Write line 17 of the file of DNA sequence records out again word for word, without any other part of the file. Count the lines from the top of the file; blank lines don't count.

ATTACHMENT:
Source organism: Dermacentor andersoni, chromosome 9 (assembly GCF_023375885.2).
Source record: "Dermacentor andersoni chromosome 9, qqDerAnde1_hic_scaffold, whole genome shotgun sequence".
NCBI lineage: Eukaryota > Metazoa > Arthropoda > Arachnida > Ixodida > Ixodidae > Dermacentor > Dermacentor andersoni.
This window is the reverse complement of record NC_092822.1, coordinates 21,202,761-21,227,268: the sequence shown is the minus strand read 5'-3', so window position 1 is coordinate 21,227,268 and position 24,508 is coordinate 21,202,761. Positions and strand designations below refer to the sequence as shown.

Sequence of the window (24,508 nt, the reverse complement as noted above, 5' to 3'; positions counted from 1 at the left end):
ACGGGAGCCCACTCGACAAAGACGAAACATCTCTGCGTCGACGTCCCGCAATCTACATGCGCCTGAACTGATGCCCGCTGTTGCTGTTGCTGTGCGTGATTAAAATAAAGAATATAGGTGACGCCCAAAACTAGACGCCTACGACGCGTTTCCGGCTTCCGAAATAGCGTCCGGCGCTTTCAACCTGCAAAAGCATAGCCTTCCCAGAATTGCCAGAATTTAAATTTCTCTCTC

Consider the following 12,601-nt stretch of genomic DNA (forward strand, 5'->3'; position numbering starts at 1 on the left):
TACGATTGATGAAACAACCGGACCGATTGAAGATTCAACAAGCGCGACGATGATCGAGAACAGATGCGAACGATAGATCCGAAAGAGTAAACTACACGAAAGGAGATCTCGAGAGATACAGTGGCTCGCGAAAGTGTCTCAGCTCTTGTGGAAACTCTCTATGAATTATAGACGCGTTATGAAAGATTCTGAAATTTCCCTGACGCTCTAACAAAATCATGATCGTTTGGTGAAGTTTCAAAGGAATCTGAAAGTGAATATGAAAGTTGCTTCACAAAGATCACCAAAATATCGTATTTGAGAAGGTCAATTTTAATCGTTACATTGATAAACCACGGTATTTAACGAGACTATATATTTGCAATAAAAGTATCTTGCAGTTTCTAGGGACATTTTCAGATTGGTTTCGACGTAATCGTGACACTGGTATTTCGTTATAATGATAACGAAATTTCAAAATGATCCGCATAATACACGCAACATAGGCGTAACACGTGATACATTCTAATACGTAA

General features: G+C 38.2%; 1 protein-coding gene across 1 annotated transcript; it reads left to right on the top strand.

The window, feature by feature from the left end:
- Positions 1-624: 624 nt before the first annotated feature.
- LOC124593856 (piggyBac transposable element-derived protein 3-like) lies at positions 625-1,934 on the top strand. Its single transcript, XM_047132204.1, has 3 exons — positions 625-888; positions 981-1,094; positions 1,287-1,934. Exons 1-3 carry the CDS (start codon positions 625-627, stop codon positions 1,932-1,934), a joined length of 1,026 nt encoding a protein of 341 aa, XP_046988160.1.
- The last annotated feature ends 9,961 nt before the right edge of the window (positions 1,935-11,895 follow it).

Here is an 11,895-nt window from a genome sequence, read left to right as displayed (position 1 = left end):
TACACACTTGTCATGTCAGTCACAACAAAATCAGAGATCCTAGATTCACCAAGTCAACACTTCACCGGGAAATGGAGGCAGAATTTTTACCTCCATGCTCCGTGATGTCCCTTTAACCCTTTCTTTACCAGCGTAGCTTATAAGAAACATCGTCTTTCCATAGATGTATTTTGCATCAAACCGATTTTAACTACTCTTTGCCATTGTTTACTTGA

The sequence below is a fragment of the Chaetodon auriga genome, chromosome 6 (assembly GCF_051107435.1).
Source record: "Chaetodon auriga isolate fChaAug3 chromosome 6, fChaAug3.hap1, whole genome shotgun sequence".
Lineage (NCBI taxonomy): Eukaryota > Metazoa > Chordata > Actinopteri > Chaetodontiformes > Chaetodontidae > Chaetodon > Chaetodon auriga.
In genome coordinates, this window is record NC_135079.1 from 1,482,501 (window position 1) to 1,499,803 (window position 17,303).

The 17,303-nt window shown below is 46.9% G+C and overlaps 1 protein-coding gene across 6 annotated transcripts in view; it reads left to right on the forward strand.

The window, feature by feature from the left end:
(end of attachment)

Source record: "Chaetodon auriga isolate fChaAug3 chromosome 6, fChaAug3.hap1, whole genome shotgun sequence".